Do you think of acting as a therapy?
He laughs awkwardly before replying, “Hmmm… I never thought of acting as therapy; so far it’s never crossed my mind that it could be therapy. I’ve yet to ever use acting to fix problems. Occasionally you find yourself being able to plant your acting experiences and emotions in real life situations, but you seldom find yourself using the acting as a platform to work back in real life experience(s). In that regard that is why I don’t do well in unscripted work. I’m not ready to put myself up onto the stage so openly.”
So does this mean he was scared of being vulnerable? On the contrary, he spoke of a “desire” to not be as such.
“I don’t do well with self-expression. In addition to that, I have enough of a struggle to reconcile my experiences and emotions for my own understanding. To polish it a step further for the public would be far too taxing a process.”
And with that statement, he made it clear that theatre had never been a therapy for him (or the mysterious soul of his for that matter).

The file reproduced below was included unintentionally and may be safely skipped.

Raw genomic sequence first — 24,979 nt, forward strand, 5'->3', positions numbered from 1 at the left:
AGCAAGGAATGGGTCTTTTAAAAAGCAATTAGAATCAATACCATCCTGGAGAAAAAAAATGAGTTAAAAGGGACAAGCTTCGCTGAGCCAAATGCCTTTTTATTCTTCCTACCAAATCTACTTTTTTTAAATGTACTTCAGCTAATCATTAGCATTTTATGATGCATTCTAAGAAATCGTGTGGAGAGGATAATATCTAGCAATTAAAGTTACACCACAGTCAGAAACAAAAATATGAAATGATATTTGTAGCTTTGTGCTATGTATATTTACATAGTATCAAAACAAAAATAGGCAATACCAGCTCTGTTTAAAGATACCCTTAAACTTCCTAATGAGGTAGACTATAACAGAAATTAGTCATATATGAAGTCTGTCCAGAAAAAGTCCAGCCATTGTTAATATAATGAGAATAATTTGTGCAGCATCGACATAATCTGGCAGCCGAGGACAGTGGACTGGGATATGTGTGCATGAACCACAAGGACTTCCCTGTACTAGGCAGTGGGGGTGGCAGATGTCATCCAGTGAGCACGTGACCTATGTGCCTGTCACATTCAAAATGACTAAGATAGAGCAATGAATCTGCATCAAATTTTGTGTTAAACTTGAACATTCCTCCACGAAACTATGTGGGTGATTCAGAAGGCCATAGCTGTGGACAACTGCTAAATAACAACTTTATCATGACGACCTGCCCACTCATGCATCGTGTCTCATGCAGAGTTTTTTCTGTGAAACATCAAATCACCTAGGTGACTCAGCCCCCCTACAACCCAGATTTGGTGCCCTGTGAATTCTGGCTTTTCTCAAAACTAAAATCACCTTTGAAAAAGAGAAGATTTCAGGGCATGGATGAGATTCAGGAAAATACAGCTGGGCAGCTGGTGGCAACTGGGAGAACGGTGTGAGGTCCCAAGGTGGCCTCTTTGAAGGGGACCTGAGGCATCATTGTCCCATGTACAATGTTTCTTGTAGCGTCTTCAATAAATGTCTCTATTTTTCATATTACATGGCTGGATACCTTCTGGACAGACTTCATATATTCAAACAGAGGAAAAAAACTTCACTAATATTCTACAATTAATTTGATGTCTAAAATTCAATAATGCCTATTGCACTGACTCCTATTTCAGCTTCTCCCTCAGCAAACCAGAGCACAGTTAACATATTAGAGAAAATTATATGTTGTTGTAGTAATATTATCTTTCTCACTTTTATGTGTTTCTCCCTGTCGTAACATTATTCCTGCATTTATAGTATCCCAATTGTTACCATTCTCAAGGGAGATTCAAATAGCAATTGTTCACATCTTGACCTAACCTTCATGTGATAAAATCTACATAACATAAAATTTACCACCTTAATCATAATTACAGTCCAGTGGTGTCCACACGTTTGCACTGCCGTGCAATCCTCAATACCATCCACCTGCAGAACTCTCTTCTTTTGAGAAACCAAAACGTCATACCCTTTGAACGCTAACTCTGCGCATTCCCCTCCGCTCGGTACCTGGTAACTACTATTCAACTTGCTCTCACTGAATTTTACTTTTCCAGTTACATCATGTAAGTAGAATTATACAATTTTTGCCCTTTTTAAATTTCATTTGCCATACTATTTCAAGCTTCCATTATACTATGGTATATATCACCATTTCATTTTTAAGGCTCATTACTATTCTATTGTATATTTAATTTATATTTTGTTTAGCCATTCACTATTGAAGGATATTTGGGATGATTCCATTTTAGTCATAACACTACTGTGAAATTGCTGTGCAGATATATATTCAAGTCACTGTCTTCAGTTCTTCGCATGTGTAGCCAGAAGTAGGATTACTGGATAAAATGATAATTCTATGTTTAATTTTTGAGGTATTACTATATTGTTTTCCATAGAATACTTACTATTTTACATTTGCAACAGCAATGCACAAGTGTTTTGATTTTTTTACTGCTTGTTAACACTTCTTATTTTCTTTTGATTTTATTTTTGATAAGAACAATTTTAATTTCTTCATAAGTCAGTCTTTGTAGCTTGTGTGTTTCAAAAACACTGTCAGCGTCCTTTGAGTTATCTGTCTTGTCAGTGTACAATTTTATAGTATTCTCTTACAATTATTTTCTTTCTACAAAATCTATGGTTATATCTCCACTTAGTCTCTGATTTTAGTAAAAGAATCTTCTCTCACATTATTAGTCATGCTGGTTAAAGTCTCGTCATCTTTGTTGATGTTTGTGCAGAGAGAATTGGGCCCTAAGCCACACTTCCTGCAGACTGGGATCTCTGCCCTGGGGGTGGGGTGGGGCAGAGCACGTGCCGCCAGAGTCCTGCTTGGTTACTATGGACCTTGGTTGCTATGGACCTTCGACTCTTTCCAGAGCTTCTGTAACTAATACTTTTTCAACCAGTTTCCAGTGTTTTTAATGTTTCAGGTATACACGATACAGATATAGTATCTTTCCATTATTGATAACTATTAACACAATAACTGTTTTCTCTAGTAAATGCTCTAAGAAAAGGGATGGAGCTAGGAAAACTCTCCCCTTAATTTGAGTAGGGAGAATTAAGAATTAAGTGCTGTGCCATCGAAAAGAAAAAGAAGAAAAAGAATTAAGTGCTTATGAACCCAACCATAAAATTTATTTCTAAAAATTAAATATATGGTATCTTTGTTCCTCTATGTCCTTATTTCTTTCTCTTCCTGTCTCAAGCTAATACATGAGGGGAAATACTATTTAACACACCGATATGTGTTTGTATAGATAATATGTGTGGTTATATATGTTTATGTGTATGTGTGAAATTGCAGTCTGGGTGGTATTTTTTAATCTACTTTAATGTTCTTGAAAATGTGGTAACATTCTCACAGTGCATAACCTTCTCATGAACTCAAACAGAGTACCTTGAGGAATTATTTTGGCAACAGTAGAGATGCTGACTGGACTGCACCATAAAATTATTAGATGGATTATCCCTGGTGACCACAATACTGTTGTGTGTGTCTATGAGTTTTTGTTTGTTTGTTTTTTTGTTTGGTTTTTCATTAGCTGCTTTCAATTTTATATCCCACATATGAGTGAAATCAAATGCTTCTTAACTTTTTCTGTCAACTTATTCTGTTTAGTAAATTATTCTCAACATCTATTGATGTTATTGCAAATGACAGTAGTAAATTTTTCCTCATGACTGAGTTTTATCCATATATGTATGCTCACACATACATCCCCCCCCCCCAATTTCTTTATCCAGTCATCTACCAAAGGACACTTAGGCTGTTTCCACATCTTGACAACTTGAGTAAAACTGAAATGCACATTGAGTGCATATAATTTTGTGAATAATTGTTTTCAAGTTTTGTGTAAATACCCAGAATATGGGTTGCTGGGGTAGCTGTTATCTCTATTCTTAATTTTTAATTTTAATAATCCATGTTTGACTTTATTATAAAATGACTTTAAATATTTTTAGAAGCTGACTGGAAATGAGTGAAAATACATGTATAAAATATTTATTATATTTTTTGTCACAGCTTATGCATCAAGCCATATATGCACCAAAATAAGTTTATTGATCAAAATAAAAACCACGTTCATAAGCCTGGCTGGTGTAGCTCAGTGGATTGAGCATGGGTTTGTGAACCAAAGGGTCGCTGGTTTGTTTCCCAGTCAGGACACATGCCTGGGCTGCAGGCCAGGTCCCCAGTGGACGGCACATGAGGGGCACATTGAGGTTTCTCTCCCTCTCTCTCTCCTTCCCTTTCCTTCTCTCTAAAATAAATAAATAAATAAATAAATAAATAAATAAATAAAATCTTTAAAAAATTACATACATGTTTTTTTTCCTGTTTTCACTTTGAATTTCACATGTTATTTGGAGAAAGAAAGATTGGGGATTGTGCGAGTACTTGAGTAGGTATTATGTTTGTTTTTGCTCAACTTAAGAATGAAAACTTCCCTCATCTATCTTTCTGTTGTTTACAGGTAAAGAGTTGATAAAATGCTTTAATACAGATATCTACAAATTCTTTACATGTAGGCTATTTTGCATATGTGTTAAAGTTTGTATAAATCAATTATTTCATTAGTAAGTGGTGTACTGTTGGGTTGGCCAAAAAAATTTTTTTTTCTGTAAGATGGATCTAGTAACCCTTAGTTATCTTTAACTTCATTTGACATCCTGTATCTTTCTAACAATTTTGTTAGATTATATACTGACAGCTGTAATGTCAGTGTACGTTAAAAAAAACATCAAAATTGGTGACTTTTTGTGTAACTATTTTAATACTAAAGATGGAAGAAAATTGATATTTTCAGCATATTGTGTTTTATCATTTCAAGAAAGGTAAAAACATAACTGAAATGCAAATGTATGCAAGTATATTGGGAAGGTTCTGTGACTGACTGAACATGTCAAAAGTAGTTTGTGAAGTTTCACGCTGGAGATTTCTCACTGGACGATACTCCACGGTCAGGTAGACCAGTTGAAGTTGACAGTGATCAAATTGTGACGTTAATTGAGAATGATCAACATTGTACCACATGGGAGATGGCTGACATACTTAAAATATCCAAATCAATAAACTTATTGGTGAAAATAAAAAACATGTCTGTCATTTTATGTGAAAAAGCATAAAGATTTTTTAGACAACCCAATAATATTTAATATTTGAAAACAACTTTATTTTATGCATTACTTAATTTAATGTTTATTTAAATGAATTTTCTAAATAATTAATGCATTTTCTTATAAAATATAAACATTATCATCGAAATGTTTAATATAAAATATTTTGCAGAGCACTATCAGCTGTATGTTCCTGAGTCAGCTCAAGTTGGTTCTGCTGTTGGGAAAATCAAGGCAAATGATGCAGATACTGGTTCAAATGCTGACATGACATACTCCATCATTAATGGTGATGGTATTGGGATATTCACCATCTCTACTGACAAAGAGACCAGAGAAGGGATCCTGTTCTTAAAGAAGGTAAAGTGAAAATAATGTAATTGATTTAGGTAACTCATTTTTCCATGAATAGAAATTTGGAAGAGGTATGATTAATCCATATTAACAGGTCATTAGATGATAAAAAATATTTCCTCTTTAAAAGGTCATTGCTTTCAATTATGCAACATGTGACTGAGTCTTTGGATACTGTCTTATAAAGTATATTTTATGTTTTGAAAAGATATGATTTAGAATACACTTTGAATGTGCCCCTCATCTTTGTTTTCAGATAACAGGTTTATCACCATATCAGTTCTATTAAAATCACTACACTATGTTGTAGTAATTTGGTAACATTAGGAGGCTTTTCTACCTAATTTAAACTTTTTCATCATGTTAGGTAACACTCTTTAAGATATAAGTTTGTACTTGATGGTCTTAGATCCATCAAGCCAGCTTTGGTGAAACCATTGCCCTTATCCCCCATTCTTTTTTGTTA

A JAE student of Raffles Junior College, Ejaz was the first student to be accepted into the reputable school for his drama skills in a decade. And that brought along many queries as to who this prodigy was.
Being direct again, I proceeded to ask my next question: So why do you act?
“I act to please people. Someone has to do it. And also it gives me a chance to explore the whole spectrum of arts, which as I said, you take back to your real life.”
I am surprised, if not a little shocked, but why does someone like you need to be a “people-pleaser”? he laughed a little, “You’ll be surprised; I have a lot of haters…”